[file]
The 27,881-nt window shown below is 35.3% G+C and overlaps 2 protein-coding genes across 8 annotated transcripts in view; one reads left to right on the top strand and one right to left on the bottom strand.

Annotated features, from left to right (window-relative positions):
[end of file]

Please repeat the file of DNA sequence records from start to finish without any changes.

The 27,881-nt window shown below is 35.3% G+C and overlaps 2 protein-coding genes across 8 annotated transcripts in view; one reads left to right on the top strand and one right to left on the bottom strand.

Annotated features, from left to right (window-relative positions):